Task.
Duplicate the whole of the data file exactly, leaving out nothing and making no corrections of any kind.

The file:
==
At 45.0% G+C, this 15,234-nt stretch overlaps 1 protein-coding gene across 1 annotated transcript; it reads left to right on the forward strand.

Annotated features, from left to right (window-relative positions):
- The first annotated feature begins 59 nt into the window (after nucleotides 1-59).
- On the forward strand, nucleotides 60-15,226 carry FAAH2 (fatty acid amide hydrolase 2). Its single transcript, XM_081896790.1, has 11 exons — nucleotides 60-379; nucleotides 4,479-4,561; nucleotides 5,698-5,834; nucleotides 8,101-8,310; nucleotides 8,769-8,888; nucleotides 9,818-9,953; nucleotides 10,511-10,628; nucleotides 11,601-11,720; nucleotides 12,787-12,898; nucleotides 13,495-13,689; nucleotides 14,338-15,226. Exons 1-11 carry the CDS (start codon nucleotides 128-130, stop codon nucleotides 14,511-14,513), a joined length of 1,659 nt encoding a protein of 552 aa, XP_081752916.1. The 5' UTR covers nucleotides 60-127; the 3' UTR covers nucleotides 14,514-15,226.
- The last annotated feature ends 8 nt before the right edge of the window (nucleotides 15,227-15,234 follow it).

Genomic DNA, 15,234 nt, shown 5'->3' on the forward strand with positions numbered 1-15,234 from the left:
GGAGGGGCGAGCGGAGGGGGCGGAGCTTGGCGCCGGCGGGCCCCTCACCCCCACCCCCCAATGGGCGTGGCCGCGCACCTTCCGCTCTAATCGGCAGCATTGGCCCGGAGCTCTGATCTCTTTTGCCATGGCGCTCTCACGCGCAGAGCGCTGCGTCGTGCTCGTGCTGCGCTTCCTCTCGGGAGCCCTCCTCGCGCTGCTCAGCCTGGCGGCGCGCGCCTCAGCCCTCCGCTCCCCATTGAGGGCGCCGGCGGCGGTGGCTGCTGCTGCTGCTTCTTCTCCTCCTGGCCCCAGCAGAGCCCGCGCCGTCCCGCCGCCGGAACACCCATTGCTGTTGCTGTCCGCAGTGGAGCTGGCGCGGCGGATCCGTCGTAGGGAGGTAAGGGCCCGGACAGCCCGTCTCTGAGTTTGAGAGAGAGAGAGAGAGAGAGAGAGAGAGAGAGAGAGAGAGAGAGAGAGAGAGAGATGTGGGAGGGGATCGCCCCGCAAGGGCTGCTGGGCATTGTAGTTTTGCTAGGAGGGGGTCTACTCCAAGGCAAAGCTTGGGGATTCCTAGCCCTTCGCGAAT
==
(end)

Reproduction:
At 45.0% G+C, this 15,234-nt stretch overlaps 1 protein-coding gene across 1 annotated transcript; it reads left to right on the forward strand.

Annotated features, from left to right (window-relative positions):
- The first annotated feature begins 59 nt into the window (after nucleotides 1-59).
- On the forward strand, nucleotides 60-15,226 carry FAAH2 (fatty acid amide hydrolase 2). Its single transcript, XM_081896790.1, has 11 exons — nucleotides 60-379; nucleotides 4,479-4,561; nucleotides 5,698-5,834; nucleotides 8,101-8,310; nucleotides 8,769-8,888; nucleotides 9,818-9,953; nucleotides 10,511-10,628; nucleotides 11,601-11,720; nucleotides 12,787-12,898; nucleotides 13,495-13,689; nucleotides 14,338-15,226. Exons 1-11 carry the CDS (start codon nucleotides 128-130, stop codon nucleotides 14,511-14,513), a joined length of 1,659 nt encoding a protein of 552 aa, XP_081752916.1. The 5' UTR covers nucleotides 60-127; the 3' UTR covers nucleotides 14,514-15,226.
- The last annotated feature ends 8 nt before the right edge of the window (nucleotides 15,227-15,234 follow it).

Genomic DNA, 15,234 nt, shown 5'->3' on the forward strand with positions numbered 1-15,234 from the left:
GGAGGGGCGAGCGGAGGGGGCGGAGCTTGGCGCCGGCGGGCCCCTCACCCCCACCCCCCAATGGGCGTGGCCGCGCACCTTCCGCTCTAATCGGCAGCATTGGCCCGGAGCTCTGATCTCTTTTGCCATGGCGCTCTCACGCGCAGAGCGCTGCGTCGTGCTCGTGCTGCGCTTCCTCTCGGGAGCCCTCCTCGCGCTGCTCAGCCTGGCGGCGCGCGCCTCAGCCCTCCGCTCCCCATTGAGGGCGCCGGCGGCGGTGGCTGCTGCTGCTGCTTCTTCTCCTCCTGGCCCCAGCAGAGCCCGCGCCGTCCCGCCGCCGGAACACCCATTGCTGTTGCTGTCCGCAGTGGAGCTGGCGCGGCGGATCCGTCGTAGGGAGGTAAGGGCCCGGACAGCCCGTCTCTGAGTTTGAGAGAGAGAGAGAGAGAGAGAGAGAGAGAGAGAGAGAGAGAGAGAGAGAGAGAGATGTGGGAGGGGATCGCCCCGCAAGGGCTGCTGGGCATTGTAGTTTTGCTAGGAGGGGGTCTACTCCAAGGCAAAGCTTGGGGATTCCTAGCCCTTCGCGAAT